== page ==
“We cannot allow a foreign power to interfere in our democratic process with impunity,” Biden said at the White House.
Sanctions against six Russian companies that support the country’s cyber efforts represent the first retaliatory measures against the Kremlin for the hack familiarly known as the SolarWinds breach, with the U.S. explicitly linking the intrusion to the SVR, a Russian intelligence agency. Though such intelligence-gathering missions are not uncommon, officials said they were determined to respond because of the operation’s broad scope and the high cost of the intrusion on private companies.
Biden said Thursday that when he advised Putin days earlier of the forthcoming measures — which included expulsion of the 10 diplomats, some of them representatives of Russian intelligence services — he told the Russian leader “that we could have gone further but I chose not to do so. I chose to be proportionate.”
“We want,” he said, “a stable, predictable relationship.”
Even so, Russian officials spoke of a swift response, with Deputy Foreign Minister Sergei Ryabkov warning that “a series of retaliatory measures will come in the nearest time.”
Other American measures are expected as well, though the administration is not likely to announce them. Officials have been advising that their response to Russia would be in ways both seen and unseen.
The sanctions announced Thursday are the latest in a series of actions that successive presidential administrations have taken to counter Russian behavior seen as antagonistic. It is unclear whether the new U.S. actions will result in changed behavior, especially since past measures by the U.S. — both Trump and Barack Obama expelled individual diplomats during their presidencies — have failed to bring an end to Russian hacking.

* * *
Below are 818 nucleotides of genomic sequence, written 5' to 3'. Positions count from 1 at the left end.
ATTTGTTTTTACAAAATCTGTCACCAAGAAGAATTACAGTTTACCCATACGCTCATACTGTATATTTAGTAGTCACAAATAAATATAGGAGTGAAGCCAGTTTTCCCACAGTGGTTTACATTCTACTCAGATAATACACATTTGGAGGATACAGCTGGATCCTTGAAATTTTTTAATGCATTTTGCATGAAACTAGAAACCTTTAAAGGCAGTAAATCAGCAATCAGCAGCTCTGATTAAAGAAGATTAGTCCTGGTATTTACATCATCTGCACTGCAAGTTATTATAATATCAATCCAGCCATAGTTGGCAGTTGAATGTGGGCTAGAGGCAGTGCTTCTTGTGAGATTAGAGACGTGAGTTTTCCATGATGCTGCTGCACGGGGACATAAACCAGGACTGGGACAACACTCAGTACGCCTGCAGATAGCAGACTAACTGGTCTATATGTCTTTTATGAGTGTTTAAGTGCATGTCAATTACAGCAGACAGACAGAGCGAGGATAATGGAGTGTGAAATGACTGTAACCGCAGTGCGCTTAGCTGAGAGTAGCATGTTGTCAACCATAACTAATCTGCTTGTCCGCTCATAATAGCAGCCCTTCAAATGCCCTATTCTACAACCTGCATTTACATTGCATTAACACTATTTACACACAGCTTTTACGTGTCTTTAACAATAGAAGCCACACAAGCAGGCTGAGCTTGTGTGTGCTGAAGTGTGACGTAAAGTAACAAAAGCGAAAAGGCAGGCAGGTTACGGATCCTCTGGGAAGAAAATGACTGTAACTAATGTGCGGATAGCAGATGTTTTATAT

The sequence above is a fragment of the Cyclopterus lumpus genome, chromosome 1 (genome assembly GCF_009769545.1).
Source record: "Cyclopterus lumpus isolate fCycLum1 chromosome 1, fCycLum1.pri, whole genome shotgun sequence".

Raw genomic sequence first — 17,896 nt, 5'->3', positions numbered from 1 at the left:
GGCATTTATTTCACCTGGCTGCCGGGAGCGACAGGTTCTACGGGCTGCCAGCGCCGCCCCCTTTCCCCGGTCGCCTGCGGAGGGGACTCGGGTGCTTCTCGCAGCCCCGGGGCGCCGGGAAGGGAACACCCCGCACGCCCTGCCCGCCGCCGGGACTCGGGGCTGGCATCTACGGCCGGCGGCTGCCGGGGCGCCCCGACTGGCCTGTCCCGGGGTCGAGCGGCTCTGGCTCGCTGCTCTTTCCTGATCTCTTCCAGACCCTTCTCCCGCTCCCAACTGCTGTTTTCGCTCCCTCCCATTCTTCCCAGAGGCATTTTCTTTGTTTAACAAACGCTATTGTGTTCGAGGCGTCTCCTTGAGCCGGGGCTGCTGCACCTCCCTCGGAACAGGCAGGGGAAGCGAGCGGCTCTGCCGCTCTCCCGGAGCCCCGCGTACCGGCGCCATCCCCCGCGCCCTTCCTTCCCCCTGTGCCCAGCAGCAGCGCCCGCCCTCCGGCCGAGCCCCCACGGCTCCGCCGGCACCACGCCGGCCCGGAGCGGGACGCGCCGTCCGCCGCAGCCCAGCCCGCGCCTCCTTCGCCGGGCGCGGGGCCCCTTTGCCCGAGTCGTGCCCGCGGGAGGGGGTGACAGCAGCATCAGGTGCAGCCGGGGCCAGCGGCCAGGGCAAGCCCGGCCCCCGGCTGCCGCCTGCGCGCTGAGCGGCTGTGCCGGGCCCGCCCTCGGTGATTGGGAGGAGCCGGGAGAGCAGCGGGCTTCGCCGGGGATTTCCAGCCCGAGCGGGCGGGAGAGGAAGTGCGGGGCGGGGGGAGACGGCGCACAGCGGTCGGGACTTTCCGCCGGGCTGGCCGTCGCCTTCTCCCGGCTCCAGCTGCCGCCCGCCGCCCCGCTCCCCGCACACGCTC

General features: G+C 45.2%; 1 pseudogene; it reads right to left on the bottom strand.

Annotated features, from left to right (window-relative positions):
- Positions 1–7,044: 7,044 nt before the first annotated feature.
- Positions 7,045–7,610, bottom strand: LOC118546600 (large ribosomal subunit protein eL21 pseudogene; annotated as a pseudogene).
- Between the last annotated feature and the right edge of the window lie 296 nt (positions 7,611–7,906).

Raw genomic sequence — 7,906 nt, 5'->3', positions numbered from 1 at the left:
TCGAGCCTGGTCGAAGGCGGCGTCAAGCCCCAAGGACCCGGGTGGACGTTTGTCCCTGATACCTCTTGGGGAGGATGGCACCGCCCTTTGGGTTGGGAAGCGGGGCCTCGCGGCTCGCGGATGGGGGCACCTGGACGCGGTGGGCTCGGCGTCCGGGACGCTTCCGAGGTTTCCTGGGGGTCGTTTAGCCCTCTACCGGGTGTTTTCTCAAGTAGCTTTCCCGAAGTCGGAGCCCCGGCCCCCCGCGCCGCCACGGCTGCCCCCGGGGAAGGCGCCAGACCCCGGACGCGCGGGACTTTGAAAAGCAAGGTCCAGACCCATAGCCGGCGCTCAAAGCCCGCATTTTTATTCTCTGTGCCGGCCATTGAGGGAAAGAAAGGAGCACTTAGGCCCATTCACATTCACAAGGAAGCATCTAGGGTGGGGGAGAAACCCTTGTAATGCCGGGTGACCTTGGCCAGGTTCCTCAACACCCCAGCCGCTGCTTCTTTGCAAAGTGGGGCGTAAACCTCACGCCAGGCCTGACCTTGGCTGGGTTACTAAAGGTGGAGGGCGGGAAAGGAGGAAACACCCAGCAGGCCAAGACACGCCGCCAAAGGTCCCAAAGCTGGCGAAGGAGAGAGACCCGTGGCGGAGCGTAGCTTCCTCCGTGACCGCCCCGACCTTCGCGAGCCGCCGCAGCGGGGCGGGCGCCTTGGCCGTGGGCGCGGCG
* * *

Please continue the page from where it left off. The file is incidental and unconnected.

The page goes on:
But experts suggest this latest round, even while not guaranteed to curb cyberattacks, might have more resonance because of its financial impact: The order makes it more difficult for Russia to borrow money by barring U.S. banks from buying Russian bonds directly from the Russian Central Bank, Russian National Wealth Fund and Finance Ministry. It could complicate Russian efforts to raise capital and give companies pause about doing business in Russia.
The impact of the sanctions and the U.S. willingness to impose costs will be weighed by Putin as he evaluates his next steps, though he is unlikely to make “a 180” degree pivot in his behavior, said Daniel Fried, a former assistant secretary of state for European and Eurasian Affairs.
“The issue is, how can we push back against Putin’s aggression, while at the same time keeping open channels of communication and continuing to cooperate with Russia in areas of mutual interest,” Fried said. “And it seems to me the Biden administration has done a pretty good job framing up the relationship in exactly this way.”
Eric Lorber, a former Treasury Department official now with the Foundation for Defense of Democracies, said the administration, is “surely trying to balance putting pressure on Russia, pushing back on Russia, while at the same time, not engaging in full-fledged economic warfare.”